The concept of a chill struck my mind. My back to the world, its the reflection of the cars passing a front my favorite sidewalk coffee shop that busies my laptop as I try to focus beyond at the words on my screen. I turn to iTunes for music to bring the focus with a failed attempt at the finding the Ozark Mountain Daredevil’s—wrong iTunes library— opting instead for Bob Dylan.
It’s programming you see. He and I tangled encoded cords between each other. I allowed his access for nearly a year and a half—surely I’m still on his mind?
Early on he sent his manuscript, supplied with Russian vodka and vermouth to accompany my reading. Next came chapters written for me, each addressed with a letter and a mix tape style custom-made CD, each with their own custom designed cover and inside sleeve, music for me to listen to as I read, drove, or lingered over my laptop on a gray and dreary day at the coffee shop.
It’s by those memories that suddenly I feel more than just the concept of a chill. The acuity of the moment felt like an expired breath seeking the intimate exposures of my skin, my neck flexed momentarily as I wished to glance over my shoulder, but resisted.
Yes, it’s programming. The scripts are simple, and something that I believe women had a command of, before, well, before some point in history. Now men reach out for the power of persuasion with Bible bound Neil Strauss inspired manuals, and for those who know both the powers of romance and persuasion possibilities seem limitless.
Where could I find someone with whom I might banter over the idea of the sociological influences in transitions from matriarchal to patriarchal societies? I hear there’s a woman who has written about some sort of archetype of a man, considering from the Nephilim to Luke Skywalker, and I wonder what conclusions she’s come to…? I decide, if I could be anyone in Star Wars, I’d be an Ewok.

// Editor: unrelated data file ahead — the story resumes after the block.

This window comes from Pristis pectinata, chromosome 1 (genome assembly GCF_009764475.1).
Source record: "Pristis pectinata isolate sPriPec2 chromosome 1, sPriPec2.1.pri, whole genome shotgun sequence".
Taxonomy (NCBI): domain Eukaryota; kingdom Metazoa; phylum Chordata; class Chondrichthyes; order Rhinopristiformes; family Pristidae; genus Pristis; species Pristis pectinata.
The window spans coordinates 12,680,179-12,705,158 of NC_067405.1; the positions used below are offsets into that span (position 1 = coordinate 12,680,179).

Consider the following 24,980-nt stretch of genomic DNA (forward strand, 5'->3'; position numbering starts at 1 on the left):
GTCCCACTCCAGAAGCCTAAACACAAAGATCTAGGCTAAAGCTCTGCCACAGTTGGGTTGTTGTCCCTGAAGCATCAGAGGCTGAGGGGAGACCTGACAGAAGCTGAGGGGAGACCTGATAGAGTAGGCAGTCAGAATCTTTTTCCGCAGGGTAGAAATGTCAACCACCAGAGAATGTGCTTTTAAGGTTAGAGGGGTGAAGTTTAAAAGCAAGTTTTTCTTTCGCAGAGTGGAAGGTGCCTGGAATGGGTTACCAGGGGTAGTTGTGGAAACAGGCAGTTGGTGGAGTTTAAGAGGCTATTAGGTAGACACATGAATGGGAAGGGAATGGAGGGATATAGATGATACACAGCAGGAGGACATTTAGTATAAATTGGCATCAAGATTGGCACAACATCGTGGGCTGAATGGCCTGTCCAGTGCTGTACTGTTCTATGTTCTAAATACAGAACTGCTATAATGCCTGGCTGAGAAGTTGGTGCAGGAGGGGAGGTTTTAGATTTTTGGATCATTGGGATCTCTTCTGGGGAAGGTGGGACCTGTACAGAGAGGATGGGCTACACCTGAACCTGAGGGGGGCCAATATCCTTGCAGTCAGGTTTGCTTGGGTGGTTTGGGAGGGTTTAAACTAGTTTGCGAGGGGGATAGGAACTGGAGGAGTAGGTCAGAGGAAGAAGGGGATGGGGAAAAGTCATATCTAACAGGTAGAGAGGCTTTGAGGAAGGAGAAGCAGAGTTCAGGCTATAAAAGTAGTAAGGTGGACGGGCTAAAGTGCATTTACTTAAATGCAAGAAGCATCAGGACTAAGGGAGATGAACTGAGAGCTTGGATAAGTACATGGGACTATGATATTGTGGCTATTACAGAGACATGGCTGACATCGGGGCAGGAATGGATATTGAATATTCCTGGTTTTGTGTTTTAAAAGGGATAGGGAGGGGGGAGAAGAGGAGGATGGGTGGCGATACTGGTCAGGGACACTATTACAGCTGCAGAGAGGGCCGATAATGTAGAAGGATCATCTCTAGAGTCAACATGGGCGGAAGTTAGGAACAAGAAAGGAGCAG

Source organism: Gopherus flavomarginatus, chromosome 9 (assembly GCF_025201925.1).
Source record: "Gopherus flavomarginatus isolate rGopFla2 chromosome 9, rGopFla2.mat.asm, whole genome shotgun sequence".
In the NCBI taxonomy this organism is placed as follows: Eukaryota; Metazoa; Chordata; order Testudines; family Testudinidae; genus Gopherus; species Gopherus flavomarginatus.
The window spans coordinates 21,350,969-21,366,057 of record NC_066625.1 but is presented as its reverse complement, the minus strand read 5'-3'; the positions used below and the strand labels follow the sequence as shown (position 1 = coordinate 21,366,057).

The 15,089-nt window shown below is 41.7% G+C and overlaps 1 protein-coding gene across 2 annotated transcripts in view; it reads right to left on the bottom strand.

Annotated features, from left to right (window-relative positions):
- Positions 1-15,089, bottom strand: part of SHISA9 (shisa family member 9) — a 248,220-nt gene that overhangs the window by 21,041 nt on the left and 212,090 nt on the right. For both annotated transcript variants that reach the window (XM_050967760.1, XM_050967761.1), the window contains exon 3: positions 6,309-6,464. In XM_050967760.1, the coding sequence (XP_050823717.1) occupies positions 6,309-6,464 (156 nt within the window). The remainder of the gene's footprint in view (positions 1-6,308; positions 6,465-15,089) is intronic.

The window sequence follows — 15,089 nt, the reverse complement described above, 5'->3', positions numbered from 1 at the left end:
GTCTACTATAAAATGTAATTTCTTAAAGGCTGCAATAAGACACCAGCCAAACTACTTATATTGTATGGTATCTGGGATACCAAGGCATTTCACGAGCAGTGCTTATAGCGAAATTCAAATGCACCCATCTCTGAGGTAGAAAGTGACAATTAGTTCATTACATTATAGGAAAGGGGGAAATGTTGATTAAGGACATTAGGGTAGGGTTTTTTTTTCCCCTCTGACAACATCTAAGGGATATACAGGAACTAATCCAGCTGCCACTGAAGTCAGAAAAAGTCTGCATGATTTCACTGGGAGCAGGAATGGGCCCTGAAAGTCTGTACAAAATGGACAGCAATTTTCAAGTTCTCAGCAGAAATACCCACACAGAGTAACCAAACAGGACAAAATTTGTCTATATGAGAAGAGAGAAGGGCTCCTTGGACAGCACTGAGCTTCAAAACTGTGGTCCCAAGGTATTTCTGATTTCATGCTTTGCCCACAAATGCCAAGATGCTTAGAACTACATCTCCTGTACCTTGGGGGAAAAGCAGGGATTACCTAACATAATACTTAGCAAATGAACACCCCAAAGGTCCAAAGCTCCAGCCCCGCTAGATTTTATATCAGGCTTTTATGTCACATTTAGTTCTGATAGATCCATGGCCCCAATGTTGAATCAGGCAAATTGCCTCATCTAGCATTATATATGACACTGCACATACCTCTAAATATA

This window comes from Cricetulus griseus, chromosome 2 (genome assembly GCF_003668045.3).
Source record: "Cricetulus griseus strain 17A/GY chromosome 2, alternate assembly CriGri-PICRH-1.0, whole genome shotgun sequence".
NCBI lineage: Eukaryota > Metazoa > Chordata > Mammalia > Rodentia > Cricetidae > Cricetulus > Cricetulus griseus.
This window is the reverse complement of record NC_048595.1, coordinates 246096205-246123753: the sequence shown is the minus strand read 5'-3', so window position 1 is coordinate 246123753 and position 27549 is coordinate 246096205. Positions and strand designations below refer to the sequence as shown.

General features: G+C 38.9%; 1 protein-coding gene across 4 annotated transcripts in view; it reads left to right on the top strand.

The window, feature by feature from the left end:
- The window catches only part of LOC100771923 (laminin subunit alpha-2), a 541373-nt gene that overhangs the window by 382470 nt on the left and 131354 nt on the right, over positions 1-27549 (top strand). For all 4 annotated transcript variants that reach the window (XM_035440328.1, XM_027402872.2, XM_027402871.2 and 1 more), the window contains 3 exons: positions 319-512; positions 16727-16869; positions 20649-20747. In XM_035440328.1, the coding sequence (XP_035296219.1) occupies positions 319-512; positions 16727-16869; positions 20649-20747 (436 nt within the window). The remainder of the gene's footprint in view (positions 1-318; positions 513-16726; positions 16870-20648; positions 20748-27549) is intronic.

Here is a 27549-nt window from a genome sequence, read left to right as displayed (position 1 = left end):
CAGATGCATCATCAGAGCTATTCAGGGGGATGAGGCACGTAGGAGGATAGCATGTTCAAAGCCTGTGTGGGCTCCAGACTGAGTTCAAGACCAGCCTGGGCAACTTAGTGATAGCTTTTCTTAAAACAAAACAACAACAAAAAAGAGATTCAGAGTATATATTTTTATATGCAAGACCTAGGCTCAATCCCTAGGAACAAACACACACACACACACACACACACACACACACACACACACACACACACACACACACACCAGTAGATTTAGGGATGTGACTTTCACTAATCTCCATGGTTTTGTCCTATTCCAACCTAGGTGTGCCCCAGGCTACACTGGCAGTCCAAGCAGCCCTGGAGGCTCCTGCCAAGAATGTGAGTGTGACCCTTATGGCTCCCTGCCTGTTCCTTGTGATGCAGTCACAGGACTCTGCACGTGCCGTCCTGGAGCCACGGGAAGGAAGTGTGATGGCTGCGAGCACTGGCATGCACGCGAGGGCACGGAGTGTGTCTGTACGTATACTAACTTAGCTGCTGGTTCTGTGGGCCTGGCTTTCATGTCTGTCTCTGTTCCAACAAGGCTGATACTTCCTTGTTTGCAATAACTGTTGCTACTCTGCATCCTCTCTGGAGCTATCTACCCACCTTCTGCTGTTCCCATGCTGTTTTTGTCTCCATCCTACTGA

He sent me books. Yes, real books—real, bound books—mostly printed by Vintage. We shared a passion for the noir of Raymond Chandler, but he was the one to introduce me to Cissy, and the civilized drifter’s life behind the scenes.
It went from being a modern age Facebook stalker kind of thing to a bona fide romance of the mind. A slow seduction kept so through the chastity of Internet inspired indifference, though he was a suitor without regard to if I’d read his letters and his writing, listened to his CDs, or considered his martini.
Maybe he doesn’t know that I merely stacked his affections, eventually ending up with an entire collection of CDs, a bookshelf of books, a bottle of wine, and finally the beginnings of a complete outfit one-item-at-a-time like winning items clothing from a game of strip poker.
The night we were to finally meet in person couldn’t have been anything I’d have dreamed up. Beyond the reason everyone gathered for me that night, of first shock there was my mother from whom I’d been estranged for the past ten years in from North Carolina, then it turns out that my friend just happened to be in from Boston, and was headed south from Orange County in his rental car to come see me, and finally was the what had been the best laid plan to finally lay my eyes on the flesh of the dandy. Managing two men, an old friend, and suitor of love, before my mother’s eyes was an exercise in performing reality on the crowded stage of surreal.
That night as he was leaving he kissed me. I could barely hear the whisper of his breath as my ear lingered too close to his lustful heart beat. As I broke the embrace I knew—we are what he writes of.
Drawn to my side again, we shared a morning of Robin Henkel at my coffee shop, we walked the beach to small cove amid the rocks of the small cliff where the ocean meets an abrupt end and settled in on the sand. I set aside W. Somerset Maugham, my words giving in to his embrace, his kiss. My body was distracted by the strength in his, my mind fell with my shoulder to the sand as distance lost its way in the space between us.
The next time we’d meet would be the last.